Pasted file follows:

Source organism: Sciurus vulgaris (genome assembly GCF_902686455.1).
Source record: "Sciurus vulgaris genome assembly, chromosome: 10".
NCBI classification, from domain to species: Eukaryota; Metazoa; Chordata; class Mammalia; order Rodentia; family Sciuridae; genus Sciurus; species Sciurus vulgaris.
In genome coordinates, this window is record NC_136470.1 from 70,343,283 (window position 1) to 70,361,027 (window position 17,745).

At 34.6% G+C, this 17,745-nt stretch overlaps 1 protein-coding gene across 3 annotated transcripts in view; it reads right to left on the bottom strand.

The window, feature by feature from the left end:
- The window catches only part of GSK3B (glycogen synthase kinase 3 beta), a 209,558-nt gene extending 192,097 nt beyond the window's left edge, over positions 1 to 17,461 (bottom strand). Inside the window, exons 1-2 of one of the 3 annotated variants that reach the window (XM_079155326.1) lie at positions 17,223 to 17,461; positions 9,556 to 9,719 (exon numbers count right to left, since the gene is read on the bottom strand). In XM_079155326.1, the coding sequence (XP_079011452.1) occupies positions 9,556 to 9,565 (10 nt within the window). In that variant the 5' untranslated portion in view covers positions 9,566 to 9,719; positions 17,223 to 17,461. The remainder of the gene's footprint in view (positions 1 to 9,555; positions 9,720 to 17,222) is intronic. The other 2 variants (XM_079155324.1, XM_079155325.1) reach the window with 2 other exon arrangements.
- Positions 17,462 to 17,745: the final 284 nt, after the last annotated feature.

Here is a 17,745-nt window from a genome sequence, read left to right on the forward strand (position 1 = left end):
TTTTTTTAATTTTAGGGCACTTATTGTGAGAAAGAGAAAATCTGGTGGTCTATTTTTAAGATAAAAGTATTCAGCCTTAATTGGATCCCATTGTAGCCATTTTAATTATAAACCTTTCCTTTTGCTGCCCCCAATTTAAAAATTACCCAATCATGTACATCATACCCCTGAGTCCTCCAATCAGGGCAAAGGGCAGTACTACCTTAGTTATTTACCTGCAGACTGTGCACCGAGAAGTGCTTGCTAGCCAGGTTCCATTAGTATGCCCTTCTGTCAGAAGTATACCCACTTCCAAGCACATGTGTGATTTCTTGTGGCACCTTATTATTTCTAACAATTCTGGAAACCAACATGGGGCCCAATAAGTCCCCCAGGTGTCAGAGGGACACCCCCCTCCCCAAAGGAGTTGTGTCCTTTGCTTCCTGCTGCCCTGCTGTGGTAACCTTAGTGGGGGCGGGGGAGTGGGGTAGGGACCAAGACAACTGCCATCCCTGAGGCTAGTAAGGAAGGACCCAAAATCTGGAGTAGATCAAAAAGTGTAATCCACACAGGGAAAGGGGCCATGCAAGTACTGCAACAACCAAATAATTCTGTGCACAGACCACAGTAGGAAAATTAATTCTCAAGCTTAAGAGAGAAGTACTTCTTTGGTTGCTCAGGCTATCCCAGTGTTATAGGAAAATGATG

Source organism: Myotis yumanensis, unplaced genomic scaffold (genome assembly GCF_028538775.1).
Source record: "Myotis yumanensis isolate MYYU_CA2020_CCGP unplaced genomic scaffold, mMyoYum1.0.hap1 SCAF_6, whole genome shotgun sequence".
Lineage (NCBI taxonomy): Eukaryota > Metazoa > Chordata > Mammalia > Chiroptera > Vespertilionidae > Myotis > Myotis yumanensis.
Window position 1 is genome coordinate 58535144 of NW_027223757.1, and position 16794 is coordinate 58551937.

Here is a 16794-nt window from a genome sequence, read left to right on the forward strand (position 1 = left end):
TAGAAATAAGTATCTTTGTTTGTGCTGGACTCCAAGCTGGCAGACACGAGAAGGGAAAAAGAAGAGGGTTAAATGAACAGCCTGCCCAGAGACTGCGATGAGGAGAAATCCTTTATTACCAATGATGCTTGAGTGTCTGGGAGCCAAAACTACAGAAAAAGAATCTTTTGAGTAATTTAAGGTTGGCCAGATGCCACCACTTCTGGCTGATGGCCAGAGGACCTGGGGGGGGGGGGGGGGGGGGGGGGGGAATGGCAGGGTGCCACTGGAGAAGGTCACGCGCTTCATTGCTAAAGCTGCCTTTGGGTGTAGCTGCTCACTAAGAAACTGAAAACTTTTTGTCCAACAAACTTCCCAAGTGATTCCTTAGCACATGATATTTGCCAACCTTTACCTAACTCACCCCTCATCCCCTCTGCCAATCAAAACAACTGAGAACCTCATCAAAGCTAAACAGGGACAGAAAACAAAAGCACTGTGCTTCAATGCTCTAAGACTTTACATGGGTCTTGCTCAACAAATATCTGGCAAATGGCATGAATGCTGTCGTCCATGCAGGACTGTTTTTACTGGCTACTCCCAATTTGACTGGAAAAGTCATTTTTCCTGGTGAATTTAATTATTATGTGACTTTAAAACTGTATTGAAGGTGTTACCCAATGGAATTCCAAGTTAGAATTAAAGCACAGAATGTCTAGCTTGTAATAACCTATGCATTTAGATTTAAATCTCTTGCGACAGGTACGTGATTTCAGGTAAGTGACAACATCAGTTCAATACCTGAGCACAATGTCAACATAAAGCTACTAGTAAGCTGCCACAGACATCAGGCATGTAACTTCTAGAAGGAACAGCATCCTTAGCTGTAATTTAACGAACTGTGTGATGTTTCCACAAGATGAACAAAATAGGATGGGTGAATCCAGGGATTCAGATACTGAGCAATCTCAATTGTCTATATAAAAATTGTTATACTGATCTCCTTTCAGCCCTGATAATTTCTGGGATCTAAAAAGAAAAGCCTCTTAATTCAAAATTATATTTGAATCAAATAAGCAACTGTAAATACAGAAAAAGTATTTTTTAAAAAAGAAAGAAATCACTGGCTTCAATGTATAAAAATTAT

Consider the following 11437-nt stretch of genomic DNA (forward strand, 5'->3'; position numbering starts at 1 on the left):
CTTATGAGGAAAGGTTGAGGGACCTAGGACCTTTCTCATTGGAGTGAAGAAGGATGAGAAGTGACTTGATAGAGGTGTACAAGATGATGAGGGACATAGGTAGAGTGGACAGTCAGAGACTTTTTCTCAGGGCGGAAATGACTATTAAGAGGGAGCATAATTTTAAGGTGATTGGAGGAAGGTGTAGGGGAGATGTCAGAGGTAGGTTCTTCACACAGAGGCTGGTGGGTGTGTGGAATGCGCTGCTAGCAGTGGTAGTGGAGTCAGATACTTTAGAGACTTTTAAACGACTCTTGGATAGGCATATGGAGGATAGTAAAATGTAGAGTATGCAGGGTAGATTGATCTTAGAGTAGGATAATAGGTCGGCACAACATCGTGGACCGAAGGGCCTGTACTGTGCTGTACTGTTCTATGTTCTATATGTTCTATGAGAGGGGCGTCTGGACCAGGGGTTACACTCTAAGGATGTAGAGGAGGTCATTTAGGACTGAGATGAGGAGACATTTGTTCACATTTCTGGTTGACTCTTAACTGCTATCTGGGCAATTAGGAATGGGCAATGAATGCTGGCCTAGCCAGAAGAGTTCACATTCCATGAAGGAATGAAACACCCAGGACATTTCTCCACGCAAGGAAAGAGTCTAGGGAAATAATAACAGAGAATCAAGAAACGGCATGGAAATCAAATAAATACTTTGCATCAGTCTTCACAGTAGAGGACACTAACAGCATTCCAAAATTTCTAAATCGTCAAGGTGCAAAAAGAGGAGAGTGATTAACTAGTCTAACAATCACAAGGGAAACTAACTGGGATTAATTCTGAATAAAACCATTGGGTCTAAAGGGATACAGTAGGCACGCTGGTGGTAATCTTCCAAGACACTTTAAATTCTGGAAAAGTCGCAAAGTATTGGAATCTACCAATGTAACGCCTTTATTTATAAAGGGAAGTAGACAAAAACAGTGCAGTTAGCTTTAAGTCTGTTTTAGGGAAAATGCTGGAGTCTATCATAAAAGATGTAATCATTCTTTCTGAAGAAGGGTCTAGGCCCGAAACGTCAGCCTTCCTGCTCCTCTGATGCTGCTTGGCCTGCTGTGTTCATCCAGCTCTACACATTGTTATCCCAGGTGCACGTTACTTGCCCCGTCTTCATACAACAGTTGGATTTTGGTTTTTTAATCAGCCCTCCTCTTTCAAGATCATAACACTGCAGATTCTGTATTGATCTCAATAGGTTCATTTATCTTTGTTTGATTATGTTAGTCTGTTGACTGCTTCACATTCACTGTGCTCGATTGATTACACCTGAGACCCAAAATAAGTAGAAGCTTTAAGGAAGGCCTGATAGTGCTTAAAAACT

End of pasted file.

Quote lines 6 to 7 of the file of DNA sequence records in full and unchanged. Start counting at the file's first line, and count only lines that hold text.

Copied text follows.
The window, feature by feature from the left end:
- The window catches only part of GSK3B (glycogen synthase kinase 3 beta), a 209,558-nt gene extending 192,097 nt beyond the window's left edge, over positions 1 to 17,461 (bottom strand). Inside the window, exons 1-2 of one of the 3 annotated variants that reach the window (XM_079155326.1) lie at positions 17,223 to 17,461; positions 9,556 to 9,719 (exon numbers count right to left, since the gene is read on the bottom strand). In XM_079155326.1, the coding sequence (XP_079011452.1) occupies positions 9,556 to 9,565 (10 nt within the window). In that variant the 5' untranslated portion in view covers positions 9,566 to 9,719; positions 17,223 to 17,461. The remainder of the gene's footprint in view (positions 1 to 9,555; positions 9,720 to 17,222) is intronic. The other 2 variants (XM_079155324.1, XM_079155325.1) reach the window with 2 other exon arrangements.